- The 6 stages of the succession plan: The first stage is the Purpose stage; identifying the basic values, the vision, and the "Why?". Next is the Discovery stage; understanding where they are before starting. The third step is the Challenge; to identify their strengths, opportunities, and most importantly, the obstacles. Most of the time what people want to get from the 6 steps is certainty because uncertainty creates anxiety.
- Brad emphasizes that conflict is good however, how that conflict is managed is critical. Communication and trust are the reason most companies fail.
- The fourth stage of the succession plan is the Mission stage. This is where the group sets milestones and creates strategies to overcome the obstacles previously identified. The Annual stage is next, and here the group decides steps that need to be taken within the next 12 months, to get closer to the milestones already set. The last stage is the Quarterly Review stage where the question is "what do we do in the next 90 days to get closer to the objective for the Annual stage?"
- The conversation of succession planning is a function of the board, hence, while members of the younger generation can have a personal conversation with their parents as the business leaders, it is fundamentally expected that the board is well suited to answer these questions. It is also helpful to talk to the profe...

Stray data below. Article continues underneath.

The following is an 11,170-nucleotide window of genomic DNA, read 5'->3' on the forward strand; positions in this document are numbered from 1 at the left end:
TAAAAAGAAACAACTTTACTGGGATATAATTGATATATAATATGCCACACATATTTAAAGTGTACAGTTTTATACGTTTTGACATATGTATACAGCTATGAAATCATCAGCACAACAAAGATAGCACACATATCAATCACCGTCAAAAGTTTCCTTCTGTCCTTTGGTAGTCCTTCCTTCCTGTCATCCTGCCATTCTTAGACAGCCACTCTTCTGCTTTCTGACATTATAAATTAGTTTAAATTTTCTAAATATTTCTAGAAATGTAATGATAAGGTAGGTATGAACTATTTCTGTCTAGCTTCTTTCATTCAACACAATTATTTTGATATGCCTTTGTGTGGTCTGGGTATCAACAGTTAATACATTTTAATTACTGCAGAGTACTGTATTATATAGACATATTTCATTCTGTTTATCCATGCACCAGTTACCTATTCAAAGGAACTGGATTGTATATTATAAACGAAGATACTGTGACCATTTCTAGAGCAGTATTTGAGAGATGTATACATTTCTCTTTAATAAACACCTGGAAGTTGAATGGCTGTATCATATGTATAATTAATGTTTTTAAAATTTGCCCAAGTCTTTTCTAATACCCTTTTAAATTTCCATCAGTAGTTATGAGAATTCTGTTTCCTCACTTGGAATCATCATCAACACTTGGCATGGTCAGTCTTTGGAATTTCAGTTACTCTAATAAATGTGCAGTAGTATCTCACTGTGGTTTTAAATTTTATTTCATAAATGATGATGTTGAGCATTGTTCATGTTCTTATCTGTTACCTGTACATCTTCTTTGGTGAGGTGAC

11/28/21 • 43 min
The Business of Family
12/12/21 • 40 min
Joe is the owner of Cardinal Senior Management, an operator of assisted living communities in the Untied States. Joe started the company with his business partner in 2015 and hopes to continue their growth in the coming decade with a focus on affordability and decentralized leadership. Joe lives in Grand Rapids, MI with his wife and 4 year old son.
- "Unless someone's livelihood and their family’s livelihood depends on what you're doing, you're not an entrepreneur" - [Joe]
- "Unfortunately, the US gets a reputation for not caring for our elderly the way a lot of other countries care for their elderly" - [Joe]
- "If you want your family interacting with you in the US, I would recommend having daughters or making sure that you're close with your daughters-in-law" - [Joe]
- "No one really cares what you have to say, it's your actions and your consistency" - [Joe]
- Joe Pohlen is the owner and Partner at Cardinal Senior Management, an operator of assisted living communities in the U.S. with a specialty in affordable assisted living.
- Joe started his career in Student Housing which was doing well but he wondered if that was his purpose in life. Knowing a few people who were working in assisted living and doing well, Joe started to figure out how to get into this field with his partner, Chuck. He started his journey and grew successfully.